US trade threats ‘raise risks for China’s industrial tech ambitions’
Washington’s proposed duties on hi-tech Chinese imports could dent Beijing’s plans to move up the industrial chain, analysts say
One of China’s major industrial ambitions could suffer setbacks if the United States makes good on its threats to slap tariffs on Chinese hi-tech products, analysts say.
With trade tensions soaring, Washington is now targeting Beijing’s “Made in China 2025” initiative, an innovation-driven strategy to turn the country into a modern industrial powerhouse.
On Thursday, US President Donald Trump brandished tariffs on an extra US$100 billion worth of Chinese imports, on top of previously announced duties, to punish China for its intellectual property “theft”, including forced technology transfers.
Washington’s punitive measures are centred on China’s hi-tech sectors, including 25 per cent tariffs on Chinese industrial, medical, aerospace, communications, and transport products.
Analysts said the spectre of these measures, along with the potential for further action such as limits on Chinese investment in the United States or US investment in China, could drag on the “Made in China 2025” initiative.
Julian Evans-Pritchard, senior China economist with British market research firm Capital Economics, said China was already facing challenges in its goal to be a global technology leader, but this would be more difficult “without access to foreign investment and foreign technology”.
While China had strived to move up in the value chain, it was still largely “a country that assembles products rather than innovates and develops the IP behind them”, Evans-Pritchard said.
“Even in the areas where it’s put a lot of resources into developing its own ability to innovate and be a market leader, for example high-speed rail … it has still struggled to turn that domestic dominance into an ability to export that technology overseas,” he said.
Vincent Chan, head of China equity research at Credit Suisse, said tariffs – and other restrictions – would dampen the Chinese tech sector’s investment in industry and technology, holding back innovation.
Chan said that both overseas and domestic manufacturers would be less likely to open new factories in China, and would veer away from new technology in the longer-term.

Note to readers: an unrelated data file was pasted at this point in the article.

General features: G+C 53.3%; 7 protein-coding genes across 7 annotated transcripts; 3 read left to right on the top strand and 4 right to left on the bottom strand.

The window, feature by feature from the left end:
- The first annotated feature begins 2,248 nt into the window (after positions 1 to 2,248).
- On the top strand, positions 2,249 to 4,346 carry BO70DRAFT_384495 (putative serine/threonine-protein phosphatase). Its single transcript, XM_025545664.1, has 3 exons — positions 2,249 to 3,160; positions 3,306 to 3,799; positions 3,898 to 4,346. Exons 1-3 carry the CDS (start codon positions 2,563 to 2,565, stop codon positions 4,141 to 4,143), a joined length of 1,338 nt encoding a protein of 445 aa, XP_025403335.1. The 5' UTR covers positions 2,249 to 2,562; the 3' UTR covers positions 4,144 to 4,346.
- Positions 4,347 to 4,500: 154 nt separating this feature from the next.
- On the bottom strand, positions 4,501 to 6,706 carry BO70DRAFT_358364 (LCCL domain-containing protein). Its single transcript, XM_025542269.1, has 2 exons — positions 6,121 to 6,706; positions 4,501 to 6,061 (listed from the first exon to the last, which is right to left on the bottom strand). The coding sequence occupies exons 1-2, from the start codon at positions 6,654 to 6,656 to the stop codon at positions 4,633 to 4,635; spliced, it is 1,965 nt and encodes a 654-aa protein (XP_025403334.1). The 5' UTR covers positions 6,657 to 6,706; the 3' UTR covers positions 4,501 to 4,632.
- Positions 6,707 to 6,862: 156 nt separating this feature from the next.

“Electronics have always relied on the global market, so if the global market becomes a problem, it could affect China’s 2025 initiative,” he said. “Continuous interaction between the domestic and overseas markets has always been a very important precondition for the success of Chinese technology companies.”
Jon Cowley, partner for trade at law firm Baker McKenzie, said that if the tariffs took effect, it would raise costs for affected US importers and make Chinese exporters less competitive.
“The trade tensions have prompted many companies to closely examine their supply chains and explore the feasibility of alternative sourcing locations and distribution channels,” Cowley said.
Moody’s Investors Service said China’s economic growth could take a hit if tighter foreign investment controls blocked companies using technology transfers to advance their products and services.
But China could benefit in the longer term if it moved in the direction the US had been pushing by relaxing the ruling Communist Party’s control over markets and allowing for greater productivity growth.
“We are increasingly seeing this shift towards the party wanting to maintain strong control over economic outcomes, and shore up the state sector, which is a negative trend in the long-run,” Evans-Pritchard said. “If US tariffs were used as a tool to reverse some of that, and shift the trend in a better direction, maybe it’s actually a good thing.”